Sending young Hal Courtney sailing the Golden Bough along the coast of East Africa, Smith (Desert God, 2014, etc.) enlists co-author Kristian to resume his swashbuckling 17th-century series featuring the Courtneys.
Angus Cochran, Earl of Cumbrae, known as the Buzzard, is a villain whose betrayal sent Hal’s father, Sir Francis, to the gallows; he himself escaped flame and cannon to wash up on Zanzibar's shores, albeit burned and missing an eye and arm. That back story is filled in as Cochran is enslaved by Maharajah Jahan, Omani Arab ruler of Zanzibar, a "cauldron of humanity where the blood of European, Bantu, and Arab was mingled" Jahan wants the Buzzard to kill Hal because Hal sailed in the cause of Christian Ethiopia against Muslim invaders. Jahan also hates Hal’s true love, Judith Nazet, a Joan of Arc–like Ethiopian general whose victories saved the Tabernacle and Holy Grail. The biblical legend is a minor element in a narrative mishmash of piracy, derring-do, and romance that becomes a hot mess of fights at sea, fights on land, murders, and arson, with heroes captured, enslaved, and sold on the auction block. Characters are black and white, not a nuance to be found, from Errol Flynn–like Hal to his wise and stoic right-hand man, Aboli, an Amadoda warrior, to a tangential antagonist named Pett, a psychopathic British East India Company clerk who appears only to up the gore factor. Rendered in a florid, verbose voice laced with flowery descriptions, the tale wanders through declarations of vengeance, hairsbreadth escapes, and pirate hideaways, leaving a trail of unrelenting violence—blindfolded fights to the death and execution by rhinoceros—all the way to Sir Francis’ treasure hidden at Elephant Lagoon.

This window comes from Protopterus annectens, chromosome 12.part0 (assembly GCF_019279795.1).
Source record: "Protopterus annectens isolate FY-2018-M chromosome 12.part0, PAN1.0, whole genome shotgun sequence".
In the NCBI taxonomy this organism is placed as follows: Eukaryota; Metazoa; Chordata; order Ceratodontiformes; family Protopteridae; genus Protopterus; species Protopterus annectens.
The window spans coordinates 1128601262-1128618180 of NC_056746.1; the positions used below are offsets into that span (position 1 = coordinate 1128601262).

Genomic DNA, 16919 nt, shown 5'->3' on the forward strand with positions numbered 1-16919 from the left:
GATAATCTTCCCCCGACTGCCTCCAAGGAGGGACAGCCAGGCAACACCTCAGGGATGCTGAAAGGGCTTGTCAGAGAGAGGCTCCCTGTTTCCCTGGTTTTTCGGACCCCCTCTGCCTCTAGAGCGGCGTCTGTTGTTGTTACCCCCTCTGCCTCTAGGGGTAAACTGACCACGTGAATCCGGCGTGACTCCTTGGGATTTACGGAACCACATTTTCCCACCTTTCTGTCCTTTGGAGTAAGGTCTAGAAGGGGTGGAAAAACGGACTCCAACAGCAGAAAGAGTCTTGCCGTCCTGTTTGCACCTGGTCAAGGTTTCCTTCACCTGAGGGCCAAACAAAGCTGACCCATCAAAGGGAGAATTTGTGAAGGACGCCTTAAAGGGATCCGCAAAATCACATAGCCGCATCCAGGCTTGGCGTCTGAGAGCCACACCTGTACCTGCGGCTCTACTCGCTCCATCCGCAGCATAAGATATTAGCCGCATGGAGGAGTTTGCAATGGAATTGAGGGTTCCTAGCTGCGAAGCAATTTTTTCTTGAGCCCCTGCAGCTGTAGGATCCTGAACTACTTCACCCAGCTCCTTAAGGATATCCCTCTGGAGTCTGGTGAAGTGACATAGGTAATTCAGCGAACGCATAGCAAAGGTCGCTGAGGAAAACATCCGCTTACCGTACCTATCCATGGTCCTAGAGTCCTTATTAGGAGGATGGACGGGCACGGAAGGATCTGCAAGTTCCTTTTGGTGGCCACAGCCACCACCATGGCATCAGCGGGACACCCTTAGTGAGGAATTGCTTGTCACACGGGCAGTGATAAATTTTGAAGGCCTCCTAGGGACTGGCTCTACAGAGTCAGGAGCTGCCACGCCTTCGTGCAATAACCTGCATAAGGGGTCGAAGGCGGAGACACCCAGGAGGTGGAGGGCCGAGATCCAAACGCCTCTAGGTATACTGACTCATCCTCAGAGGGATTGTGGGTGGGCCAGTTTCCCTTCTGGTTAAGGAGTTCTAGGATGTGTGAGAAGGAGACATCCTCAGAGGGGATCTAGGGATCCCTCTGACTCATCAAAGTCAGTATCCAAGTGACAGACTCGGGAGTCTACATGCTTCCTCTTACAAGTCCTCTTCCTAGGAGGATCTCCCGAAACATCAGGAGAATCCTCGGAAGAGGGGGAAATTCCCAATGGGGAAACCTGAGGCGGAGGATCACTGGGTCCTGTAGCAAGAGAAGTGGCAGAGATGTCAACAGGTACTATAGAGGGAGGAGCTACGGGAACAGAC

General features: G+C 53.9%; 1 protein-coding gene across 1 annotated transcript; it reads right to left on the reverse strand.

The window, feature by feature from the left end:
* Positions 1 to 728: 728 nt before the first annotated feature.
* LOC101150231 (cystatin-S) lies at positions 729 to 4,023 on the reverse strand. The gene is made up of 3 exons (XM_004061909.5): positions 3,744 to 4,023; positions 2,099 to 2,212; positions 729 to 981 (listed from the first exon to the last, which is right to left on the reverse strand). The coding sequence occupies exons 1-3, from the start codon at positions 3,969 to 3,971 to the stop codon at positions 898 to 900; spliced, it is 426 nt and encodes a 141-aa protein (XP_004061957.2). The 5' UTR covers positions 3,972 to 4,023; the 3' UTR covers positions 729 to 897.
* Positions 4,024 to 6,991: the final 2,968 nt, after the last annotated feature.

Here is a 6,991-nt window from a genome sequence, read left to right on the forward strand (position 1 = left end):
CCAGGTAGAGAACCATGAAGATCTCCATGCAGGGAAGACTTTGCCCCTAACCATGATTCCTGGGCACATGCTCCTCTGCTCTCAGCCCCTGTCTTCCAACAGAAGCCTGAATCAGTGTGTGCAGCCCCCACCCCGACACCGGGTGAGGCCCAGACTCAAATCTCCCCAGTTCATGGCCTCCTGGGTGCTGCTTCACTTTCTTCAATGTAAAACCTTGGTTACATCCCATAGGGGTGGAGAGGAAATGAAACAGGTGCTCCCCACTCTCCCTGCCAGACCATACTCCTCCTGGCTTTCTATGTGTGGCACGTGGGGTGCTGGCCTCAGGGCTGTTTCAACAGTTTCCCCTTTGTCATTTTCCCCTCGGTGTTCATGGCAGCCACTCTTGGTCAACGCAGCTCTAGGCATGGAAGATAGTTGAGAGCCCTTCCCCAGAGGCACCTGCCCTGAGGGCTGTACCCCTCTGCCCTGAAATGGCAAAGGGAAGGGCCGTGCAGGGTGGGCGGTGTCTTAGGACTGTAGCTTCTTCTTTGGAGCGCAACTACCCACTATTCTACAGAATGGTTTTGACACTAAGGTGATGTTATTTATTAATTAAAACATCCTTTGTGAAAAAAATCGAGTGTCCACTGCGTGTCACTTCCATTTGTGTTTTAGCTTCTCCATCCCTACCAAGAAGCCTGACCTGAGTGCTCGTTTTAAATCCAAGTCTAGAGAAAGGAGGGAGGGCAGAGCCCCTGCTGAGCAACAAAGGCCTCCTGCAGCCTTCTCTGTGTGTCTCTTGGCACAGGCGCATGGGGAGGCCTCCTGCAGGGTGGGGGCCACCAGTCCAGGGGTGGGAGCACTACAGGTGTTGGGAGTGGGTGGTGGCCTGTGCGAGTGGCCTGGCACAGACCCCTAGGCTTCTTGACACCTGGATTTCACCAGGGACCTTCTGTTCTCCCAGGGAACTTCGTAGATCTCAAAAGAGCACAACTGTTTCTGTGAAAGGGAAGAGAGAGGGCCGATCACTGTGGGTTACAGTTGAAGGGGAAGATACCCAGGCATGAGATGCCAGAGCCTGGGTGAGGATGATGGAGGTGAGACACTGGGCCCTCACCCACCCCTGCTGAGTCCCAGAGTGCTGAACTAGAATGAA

Add a Dutch captain in flight after seducing an admiral’s daughter, a duplicitous British consul, and a rescue from a Heart of Darkness colonial gold mine, and there’s enough action to keep pages turning.